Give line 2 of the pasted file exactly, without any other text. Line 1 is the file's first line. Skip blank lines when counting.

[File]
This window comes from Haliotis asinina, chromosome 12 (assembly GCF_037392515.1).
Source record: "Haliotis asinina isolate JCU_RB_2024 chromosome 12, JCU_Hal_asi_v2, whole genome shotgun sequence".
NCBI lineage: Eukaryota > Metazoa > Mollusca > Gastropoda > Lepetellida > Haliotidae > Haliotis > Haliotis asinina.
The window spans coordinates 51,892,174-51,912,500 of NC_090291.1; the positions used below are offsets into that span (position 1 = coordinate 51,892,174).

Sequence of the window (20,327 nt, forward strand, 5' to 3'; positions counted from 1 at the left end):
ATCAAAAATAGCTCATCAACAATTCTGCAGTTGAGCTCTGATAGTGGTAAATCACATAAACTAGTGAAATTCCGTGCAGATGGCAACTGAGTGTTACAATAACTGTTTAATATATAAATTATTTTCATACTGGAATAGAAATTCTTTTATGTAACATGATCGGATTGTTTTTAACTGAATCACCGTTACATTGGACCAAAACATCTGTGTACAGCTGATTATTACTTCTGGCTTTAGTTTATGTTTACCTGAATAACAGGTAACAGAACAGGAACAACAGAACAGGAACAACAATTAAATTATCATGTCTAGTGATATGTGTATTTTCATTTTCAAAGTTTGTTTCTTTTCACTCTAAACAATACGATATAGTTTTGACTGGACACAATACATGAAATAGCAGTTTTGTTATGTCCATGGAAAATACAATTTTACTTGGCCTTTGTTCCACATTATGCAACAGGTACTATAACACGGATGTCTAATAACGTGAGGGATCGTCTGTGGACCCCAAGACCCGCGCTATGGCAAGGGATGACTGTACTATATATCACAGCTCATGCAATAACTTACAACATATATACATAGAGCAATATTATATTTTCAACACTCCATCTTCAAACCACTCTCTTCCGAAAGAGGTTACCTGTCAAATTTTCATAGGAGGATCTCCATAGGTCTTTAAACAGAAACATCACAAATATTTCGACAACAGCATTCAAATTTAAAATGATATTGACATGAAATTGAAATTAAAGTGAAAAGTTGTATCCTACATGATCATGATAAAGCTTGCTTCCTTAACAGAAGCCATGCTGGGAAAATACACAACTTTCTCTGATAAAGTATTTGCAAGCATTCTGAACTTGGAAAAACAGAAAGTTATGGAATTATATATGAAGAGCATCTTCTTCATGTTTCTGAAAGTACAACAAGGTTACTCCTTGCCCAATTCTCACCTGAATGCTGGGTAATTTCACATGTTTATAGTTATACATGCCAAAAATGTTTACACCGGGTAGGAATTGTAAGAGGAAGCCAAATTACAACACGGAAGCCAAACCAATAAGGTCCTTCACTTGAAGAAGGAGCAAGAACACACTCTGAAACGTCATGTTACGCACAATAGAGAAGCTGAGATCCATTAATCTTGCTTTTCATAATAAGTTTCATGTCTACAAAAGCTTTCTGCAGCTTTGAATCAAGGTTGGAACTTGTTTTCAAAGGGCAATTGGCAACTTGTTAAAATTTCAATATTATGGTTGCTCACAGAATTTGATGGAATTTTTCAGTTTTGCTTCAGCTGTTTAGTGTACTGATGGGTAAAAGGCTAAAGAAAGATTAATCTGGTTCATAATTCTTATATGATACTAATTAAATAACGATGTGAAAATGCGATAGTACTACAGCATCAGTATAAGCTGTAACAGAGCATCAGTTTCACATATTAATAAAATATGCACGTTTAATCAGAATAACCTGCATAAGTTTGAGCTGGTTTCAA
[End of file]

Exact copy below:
Source record: "Haliotis asinina isolate JCU_RB_2024 chromosome 12, JCU_Hal_asi_v2, whole genome shotgun sequence".